Ford cars: Pick any color except black (and red)

Ford tells dealers not to order cars in tuxedo black, royal red, red candy, and red fire. Ford gets the metallic pigment from Japan, where production has been halted.

Paul Sancya/AP
In this March 17, 2011, photo, line workers assemble a 2012 Ford Focus at the Michigan Assembly Plant in Wayne, Mich. The car company is asking dealers not to take orders for cars in certain metallic shades of black and red because the Japanese company that makes the pigment has been shut down in the wake of its earthquake and tsunami.

By Lori Ann LaRocco, CNBC Senior Talent Producer

Ford Motor Company is telling its North American dealers not to make new car orders in certain colors because the paint is sourced out of Japan and the recent earthquake has disrupted supplies.

The restricted colors are tuxedo black, royal red, red candy and red fire. The pigment to make the paint look metallic is made in Japan and production of that pigment has been halted because of disruptions resulting from earthquake. This pigment is made by a second tier supplier who then supplies the product to the paint suppliers.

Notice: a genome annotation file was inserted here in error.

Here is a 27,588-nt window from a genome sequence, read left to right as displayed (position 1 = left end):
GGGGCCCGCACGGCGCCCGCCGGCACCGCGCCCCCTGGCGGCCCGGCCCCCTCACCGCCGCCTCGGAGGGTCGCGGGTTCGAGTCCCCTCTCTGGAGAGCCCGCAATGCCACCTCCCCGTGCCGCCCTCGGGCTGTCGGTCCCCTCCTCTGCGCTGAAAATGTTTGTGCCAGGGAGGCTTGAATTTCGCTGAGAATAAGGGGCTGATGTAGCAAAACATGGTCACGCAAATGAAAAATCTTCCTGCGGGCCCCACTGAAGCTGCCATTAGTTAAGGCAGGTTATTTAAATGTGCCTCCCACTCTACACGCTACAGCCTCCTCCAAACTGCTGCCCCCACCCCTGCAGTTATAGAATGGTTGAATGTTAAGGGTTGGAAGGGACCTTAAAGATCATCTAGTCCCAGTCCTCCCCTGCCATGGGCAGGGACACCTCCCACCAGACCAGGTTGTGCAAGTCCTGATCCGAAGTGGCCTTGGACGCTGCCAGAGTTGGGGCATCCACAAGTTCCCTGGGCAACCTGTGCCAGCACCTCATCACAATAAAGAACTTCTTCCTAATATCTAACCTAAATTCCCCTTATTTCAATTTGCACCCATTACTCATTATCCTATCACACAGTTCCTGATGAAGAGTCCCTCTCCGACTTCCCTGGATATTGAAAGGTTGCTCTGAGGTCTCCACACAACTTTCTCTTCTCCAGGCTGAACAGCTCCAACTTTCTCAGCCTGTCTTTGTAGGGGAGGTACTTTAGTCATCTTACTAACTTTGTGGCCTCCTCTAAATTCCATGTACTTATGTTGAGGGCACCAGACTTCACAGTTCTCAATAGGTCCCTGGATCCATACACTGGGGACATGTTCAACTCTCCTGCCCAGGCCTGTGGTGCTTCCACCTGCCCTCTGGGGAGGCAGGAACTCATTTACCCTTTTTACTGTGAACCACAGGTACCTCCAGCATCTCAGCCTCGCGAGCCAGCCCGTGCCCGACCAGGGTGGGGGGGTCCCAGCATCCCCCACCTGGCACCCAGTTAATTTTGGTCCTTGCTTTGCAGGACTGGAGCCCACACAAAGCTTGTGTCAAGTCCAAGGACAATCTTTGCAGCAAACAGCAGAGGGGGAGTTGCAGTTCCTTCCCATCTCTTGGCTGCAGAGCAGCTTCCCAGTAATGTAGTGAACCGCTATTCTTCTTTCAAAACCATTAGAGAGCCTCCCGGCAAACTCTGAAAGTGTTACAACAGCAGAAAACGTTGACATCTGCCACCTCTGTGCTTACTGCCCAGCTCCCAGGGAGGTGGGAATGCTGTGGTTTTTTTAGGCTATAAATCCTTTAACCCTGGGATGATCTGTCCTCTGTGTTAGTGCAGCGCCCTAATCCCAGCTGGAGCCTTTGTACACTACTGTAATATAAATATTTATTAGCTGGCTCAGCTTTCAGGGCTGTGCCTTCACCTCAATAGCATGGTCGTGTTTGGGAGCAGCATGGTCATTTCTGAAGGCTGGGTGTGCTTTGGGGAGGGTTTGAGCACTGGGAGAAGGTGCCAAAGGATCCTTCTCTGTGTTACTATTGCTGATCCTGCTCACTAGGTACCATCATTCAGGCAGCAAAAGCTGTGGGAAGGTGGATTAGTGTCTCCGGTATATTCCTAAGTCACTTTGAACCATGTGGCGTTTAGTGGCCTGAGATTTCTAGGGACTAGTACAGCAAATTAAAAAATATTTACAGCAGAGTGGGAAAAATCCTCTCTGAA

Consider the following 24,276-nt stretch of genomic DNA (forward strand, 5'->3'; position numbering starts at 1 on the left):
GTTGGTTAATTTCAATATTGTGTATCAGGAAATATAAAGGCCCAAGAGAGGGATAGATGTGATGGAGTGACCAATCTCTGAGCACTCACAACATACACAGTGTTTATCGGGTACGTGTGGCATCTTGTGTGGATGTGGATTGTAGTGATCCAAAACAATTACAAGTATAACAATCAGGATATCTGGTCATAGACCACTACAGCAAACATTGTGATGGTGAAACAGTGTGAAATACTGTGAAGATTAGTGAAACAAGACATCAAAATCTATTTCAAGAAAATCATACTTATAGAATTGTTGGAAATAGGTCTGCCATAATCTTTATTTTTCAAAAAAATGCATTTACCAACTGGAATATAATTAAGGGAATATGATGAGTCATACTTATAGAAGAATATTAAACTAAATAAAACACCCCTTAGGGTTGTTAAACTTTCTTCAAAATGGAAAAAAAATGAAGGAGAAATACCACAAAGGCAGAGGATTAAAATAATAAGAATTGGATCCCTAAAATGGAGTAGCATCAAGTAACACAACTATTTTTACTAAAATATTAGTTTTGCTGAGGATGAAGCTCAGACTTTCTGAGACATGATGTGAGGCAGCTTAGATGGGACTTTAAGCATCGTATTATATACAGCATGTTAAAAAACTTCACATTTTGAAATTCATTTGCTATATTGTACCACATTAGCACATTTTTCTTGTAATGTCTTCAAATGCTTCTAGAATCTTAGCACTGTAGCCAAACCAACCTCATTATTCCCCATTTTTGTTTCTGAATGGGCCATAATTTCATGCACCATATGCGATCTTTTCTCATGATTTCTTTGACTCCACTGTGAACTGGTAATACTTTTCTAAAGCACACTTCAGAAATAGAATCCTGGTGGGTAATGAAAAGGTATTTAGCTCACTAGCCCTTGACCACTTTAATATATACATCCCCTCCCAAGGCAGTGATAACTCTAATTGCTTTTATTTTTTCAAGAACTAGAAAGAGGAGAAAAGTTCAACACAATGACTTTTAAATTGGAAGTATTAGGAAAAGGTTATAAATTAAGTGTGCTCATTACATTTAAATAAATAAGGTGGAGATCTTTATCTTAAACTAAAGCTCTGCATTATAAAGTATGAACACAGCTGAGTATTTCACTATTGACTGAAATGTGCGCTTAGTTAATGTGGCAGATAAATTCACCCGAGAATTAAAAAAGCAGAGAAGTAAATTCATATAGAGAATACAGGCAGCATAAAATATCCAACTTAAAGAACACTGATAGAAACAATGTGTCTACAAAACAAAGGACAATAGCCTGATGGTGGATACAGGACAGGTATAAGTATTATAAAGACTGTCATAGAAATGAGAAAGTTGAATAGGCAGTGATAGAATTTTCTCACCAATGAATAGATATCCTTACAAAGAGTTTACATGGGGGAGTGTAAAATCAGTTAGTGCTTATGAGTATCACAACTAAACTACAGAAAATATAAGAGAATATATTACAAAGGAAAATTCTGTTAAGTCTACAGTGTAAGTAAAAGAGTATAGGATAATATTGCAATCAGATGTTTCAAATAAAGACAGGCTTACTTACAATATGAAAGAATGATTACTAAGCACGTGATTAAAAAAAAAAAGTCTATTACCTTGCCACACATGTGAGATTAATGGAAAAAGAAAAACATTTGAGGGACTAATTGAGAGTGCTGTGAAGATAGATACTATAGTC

The pigment is called Xirallic. Ford is not the only customer that uses this pigment. It is widely used in the auto industry. The pigment is also used in transportation equipment, cosmetics, ceramics, plastics, printing inks and media, packaging material, electronic goods as well as construction materials.

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Ford maintains they have plenty of vehicles in these colors and this move is just a precaution.

"There is no shortage of these colors as we speak," explained Todd Nissen, a Ford spokesman. "This is just a precautionary measure as we assess the situation while we adjust our future production in these colors." Nissen said the production level of vehicles remains unchanged.

In the first quarter, Ford plans to produce 650,000 vehicles in North America, up 13 percent versus first quarter of 2010. In the second quarter, Ford plans to build 710,000 vehicles in North America, up 9 percent compared with the second quarter of 2010.

"There is no current shortage and we are working with the supplier to see when they will go back online and are looking for color substitutes," added Nissen.

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